How to Block All UDP Ports in Ubuntu Linux


The User Datagram Protocol, or UDP, directs network data to specific programs using a designated Internet Protocol address, which all programs that connect to the network through the same adapter share, plus a unique port number. If you're diagnosing network problems or debugging an application, you may need to block UDP packets from reaching any port on the computer. You can configure your Ubuntu Linux system to block all UDP ports.

  • Log in to the computer.

  • Click on the "Terminal" desktop shortcut to launch a command shell. Click on the newly opened Terminal window to select it.

  • Type "sudo bash" into the Terminal window and press "Enter." Enter the password corresponding to the user name you used to log in, then press "Enter." Ubuntu elevates the current shell to the superuser -- or "root" -- privilege level.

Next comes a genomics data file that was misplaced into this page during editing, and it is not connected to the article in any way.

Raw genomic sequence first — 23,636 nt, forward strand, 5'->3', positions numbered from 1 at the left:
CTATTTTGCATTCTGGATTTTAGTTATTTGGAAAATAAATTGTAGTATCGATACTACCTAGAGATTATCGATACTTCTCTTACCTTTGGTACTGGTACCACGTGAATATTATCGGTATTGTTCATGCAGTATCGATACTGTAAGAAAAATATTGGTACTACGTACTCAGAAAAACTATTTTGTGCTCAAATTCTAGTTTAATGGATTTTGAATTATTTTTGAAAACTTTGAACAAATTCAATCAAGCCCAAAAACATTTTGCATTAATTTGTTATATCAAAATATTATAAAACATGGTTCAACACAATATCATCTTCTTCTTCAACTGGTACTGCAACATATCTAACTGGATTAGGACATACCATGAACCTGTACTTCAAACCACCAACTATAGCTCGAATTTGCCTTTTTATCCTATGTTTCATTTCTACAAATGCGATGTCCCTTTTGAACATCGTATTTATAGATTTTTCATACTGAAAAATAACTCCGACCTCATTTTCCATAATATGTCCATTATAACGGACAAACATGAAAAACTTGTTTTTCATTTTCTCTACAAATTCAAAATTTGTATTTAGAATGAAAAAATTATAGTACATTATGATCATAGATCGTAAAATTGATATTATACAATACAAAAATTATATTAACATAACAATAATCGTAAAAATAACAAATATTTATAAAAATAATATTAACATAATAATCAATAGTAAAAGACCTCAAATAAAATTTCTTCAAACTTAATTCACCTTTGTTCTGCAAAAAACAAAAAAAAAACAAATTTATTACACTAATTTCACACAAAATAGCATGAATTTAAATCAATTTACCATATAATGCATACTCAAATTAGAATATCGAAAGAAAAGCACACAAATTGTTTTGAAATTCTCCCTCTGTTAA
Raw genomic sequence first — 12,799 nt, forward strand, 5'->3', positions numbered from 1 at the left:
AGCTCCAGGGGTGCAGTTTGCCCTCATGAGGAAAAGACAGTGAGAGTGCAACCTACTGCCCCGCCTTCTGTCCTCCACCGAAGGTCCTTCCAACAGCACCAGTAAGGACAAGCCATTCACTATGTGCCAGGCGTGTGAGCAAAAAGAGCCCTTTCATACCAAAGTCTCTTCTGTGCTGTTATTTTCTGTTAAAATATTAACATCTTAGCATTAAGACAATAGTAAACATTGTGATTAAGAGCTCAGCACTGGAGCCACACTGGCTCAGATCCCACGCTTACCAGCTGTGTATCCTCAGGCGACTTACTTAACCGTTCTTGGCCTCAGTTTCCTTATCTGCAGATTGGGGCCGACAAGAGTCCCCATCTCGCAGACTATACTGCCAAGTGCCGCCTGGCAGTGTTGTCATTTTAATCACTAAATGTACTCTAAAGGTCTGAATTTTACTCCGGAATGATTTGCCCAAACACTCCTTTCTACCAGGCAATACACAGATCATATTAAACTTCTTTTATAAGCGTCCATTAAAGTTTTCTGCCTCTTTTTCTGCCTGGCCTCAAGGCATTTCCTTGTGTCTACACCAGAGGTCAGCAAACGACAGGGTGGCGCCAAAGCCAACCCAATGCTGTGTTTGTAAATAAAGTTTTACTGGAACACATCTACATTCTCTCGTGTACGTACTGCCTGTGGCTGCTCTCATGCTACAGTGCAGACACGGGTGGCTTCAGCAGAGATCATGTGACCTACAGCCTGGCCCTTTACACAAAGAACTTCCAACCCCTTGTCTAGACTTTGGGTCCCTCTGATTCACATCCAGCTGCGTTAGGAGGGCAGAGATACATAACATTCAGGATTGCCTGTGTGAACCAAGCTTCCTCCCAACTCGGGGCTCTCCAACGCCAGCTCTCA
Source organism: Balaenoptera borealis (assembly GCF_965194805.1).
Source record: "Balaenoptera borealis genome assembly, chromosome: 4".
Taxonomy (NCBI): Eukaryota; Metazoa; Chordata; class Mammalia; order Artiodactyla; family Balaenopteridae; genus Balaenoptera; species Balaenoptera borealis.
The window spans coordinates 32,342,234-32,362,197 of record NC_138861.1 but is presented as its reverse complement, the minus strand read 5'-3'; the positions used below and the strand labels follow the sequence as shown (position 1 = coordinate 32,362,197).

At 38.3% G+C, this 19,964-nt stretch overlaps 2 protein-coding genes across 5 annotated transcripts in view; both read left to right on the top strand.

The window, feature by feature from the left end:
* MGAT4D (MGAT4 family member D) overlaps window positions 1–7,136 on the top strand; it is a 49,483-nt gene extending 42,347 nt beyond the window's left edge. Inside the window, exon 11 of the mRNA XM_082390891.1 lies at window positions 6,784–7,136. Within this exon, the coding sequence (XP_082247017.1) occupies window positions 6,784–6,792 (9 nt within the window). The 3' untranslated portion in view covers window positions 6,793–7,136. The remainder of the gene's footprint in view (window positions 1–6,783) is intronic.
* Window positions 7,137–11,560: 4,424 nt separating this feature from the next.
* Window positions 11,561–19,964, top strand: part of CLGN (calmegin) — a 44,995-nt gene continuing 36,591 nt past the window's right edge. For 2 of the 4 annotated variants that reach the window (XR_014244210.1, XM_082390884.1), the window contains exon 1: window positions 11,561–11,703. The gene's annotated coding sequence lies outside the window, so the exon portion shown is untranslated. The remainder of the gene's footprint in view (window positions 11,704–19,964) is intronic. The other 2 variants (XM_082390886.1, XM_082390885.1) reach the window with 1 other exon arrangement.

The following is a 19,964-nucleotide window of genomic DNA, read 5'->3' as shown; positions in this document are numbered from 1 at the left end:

• Type "iptables -A INPUT -p udp -j DROP" and press "Enter." Type "iptables -A OUTPUT -p udp -j DROP" and press "Enter." Ubuntu blocks all incoming and outgoing traffic on the computer's UDP ports.

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